Democracy campaigner slams Syria’s “disastrous” relationship with IranThursday, 20 May 2010
• Iran’s tentacles “stretch too deep into Syria”
• US diplomatic efforts “green light” Syria’s human rights abuses
Speaking to the European-Atlantic Group on Tuesday 18 May, at an event hosted in the Carlton Club in London, democracy campaigner Ribal Al Assad criticised his country’s increasingly strong relationship with Ahmadinejad’s regime in Tehran.
As American diplomatic efforts continue in Damascus, Ribal Al Assad told an audience of diplomats, politicians and journalists that:
“The Syrian government performs a balancing act between the West and Iran. It welcomes American diplomats in the morning, and then receives members of the Iranian regime in the evening.”
Ribal, who is the Director of the London-based Organisation for Democracy and Freedom in Syria, told the audience that Iran’s influence over Syria is “one of the most pressing concerns for all those who seek peace and stability in the region.”
“Iran has spread its tentacles far and wide. It funds, arms, trains and controls Islamist groups all over the Middle East and now it is exerting greater influence and control in Syria, too.
“What hope do ordinary Syrians have for a better future, if their government continues to become a vassal state of Iran?”
RIbal welcomed American diplomatic efforts, which he sees as part of Washington’s attempts to encourage Damascus away from Tehran. However, he remains critical of the “green light” that such efforts give to the Syrian regime’s well documented human rights abuses.
“I understand and support Washington’s desire to encourage Syria to move away from its relationship with Iran, but they should use such diplomatic efforts to seek assurances on the numerous cases of secret detention, torture and arbitrary arrest which hang over Syrian society and not let the Syrian regime assume that it is a “green light” to continue to oppress their people.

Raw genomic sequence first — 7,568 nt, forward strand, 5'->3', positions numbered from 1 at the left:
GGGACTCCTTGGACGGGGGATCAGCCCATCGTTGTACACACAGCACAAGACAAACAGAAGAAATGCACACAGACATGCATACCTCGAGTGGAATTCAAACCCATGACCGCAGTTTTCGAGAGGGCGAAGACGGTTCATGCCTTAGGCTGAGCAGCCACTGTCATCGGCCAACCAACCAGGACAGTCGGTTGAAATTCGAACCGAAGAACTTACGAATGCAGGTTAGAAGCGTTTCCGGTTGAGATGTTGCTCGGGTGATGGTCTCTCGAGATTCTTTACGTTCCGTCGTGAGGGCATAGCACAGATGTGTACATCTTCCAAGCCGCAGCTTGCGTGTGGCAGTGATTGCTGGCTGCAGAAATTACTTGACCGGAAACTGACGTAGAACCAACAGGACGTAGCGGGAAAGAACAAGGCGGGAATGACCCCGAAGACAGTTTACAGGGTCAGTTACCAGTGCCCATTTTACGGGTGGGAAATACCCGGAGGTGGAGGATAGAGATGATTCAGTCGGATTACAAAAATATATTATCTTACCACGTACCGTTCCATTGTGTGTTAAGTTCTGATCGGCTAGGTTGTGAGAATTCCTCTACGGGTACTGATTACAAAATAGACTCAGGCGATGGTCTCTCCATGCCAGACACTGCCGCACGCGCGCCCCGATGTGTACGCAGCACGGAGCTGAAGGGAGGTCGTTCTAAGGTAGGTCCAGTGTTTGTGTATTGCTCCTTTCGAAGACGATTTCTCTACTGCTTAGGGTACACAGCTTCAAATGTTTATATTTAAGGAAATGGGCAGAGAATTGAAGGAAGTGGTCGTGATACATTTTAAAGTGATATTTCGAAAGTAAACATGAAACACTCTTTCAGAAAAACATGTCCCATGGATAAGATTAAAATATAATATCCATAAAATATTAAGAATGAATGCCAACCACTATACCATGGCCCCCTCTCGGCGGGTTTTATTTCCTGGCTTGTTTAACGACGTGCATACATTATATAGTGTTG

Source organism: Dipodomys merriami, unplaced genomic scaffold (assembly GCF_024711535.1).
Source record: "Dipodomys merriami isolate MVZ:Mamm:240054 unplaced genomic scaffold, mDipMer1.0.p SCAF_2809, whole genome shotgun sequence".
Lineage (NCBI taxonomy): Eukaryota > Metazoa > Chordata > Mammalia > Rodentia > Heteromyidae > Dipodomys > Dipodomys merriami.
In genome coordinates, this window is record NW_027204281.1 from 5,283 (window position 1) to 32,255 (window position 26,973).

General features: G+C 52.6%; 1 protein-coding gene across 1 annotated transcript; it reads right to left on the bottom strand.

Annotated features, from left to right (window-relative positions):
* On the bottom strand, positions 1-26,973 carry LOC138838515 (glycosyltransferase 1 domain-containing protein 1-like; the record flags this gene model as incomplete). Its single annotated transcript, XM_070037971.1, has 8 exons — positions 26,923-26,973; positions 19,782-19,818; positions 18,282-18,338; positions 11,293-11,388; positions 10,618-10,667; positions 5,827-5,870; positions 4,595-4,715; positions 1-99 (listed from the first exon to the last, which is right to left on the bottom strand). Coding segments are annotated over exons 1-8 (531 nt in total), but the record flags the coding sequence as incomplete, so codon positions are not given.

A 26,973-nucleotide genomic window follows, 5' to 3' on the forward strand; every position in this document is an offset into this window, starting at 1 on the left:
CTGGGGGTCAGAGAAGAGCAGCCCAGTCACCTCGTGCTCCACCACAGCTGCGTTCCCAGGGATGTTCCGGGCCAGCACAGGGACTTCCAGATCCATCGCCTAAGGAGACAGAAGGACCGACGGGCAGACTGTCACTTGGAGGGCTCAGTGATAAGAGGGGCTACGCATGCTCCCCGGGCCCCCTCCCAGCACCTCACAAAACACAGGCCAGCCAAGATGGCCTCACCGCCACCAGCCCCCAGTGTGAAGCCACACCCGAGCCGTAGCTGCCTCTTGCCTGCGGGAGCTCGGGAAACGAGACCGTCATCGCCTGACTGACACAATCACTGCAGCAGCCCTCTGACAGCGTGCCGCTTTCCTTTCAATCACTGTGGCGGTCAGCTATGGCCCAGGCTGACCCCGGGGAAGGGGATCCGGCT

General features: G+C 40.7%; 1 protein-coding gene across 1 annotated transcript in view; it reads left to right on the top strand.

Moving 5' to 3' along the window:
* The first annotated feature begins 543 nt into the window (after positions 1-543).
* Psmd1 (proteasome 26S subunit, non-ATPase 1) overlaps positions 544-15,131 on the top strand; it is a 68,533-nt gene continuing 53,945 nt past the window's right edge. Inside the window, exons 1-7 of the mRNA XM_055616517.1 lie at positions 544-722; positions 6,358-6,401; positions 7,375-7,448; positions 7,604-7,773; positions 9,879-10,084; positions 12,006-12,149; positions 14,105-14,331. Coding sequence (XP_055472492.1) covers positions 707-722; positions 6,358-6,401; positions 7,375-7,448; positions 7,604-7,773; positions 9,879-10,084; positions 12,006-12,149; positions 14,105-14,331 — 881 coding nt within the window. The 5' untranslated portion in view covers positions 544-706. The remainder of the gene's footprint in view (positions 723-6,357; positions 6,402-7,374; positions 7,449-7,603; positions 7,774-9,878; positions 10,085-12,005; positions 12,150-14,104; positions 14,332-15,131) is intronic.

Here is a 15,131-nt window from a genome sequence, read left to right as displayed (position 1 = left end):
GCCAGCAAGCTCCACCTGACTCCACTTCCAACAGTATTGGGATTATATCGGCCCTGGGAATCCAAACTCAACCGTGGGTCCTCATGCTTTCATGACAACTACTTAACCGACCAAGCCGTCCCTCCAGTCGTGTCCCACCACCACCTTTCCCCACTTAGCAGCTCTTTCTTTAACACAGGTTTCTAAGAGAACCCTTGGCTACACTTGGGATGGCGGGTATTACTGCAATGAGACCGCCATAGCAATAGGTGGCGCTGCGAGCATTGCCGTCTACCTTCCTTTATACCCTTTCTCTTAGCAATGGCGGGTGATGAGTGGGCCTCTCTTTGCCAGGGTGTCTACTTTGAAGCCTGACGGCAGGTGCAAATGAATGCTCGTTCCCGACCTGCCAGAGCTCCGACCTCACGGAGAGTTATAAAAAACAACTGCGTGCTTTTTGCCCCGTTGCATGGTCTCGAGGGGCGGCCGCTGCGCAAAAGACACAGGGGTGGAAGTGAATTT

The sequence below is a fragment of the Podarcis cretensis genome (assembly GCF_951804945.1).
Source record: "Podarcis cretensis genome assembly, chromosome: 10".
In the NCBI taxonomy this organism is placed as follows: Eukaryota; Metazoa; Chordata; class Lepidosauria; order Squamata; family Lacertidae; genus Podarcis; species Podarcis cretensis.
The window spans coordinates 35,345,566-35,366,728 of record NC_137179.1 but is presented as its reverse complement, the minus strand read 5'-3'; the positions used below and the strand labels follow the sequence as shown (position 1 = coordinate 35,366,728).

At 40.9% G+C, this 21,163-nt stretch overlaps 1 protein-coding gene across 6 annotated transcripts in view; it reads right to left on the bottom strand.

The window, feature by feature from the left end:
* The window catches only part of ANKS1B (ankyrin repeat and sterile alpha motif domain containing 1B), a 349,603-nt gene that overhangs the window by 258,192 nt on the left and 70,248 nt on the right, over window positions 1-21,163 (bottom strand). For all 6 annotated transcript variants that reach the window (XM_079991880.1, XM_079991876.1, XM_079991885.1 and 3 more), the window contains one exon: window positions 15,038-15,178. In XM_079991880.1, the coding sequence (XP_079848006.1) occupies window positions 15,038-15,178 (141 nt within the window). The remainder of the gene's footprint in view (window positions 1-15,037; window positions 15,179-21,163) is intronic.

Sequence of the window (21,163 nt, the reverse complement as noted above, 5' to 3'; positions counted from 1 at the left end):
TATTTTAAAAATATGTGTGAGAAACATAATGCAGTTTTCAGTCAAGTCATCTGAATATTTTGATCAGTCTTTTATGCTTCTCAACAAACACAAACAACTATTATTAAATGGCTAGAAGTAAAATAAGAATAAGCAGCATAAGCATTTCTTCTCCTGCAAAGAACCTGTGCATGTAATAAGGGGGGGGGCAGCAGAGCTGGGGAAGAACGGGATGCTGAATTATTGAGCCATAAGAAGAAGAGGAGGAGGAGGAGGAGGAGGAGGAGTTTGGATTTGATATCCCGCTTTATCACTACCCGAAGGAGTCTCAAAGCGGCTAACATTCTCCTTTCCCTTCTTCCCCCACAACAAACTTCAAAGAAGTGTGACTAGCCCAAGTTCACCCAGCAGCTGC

Ribal concluded his talk with a warning that Iran only seeks to assert its agenda of developing Iranian hegemony in the region, and it will use whoever it can to achieve that end.
“Iran may have found a friend in Syria, but Syria must wake up and realise that Iran’s ambitions are not shared by the Syrian people and they should not be supported by the Syrian government.”
Notes for Editors:
The Organisation for Democracy and Freedom in Syria (ODFS) is an independent body, which promotes democracy, freedom and human rights in Syria and the Middle East.
ODFS researches and analyses current events and policy in Syria and the Middle East, and provides information to parliamentarians, civil servants, the media, think tanks, academics, students, the public and all other interested parties in Britain and around the world.
Ribal Al-Assad is the Founder and Director of The Organisation for Democracy and Freedom in Syria. He is an international campaigner for democracy, freedom and human rights. Ribal, 34, was born in Syria and has lived in the West since being exiled from his country as a child. He brings new ideas and perspectives to campaigning for democracy and freedom in Syria and the Middle East and is a regular speaker on political and human rights platforms. Ribal regularly interacts with politicians, civil servants, academics, journalists, think tanks, pro-democracy, and human rights groups all around the world.
Ribal is also Chairman of the Arabic News Network (ANN) satellite television channel, which broadcasts throughout Europe, the Middle East, and North Africa and promotes democracy, freedom and peace in the Middle East.
Ribal is extensively involved in promoting interfaith dialogue and relations between Muslims, Jews and Christians around the globe. Over the last few years Ribal has successfully been involved in helping to tackle inter-religious and intra-religious conflict and violence in Lebanon. One of his notable achievements was to help facilitate a rapprochement between the Alawite and the Sunni Muslims in North Lebanon.
The Organisation for Democracy and Freedom in Syria campaigns for:
- An end to the State of Emergency, in place since 1963
- A commitment to human rights for all groups, religions and minorities
- An end to corruption and the liberalization of the Syrian economy
- An end to press and internet censorship
- Greater rights for Syrian women and their greater representation in the political, economic, and social fields
- Peace in the Middle East through a two state solution with a viable, independent and democratic state of Palestine and the return of all of the Golan Heights to Syria in a land for peace deal
- An end to extremism and violence
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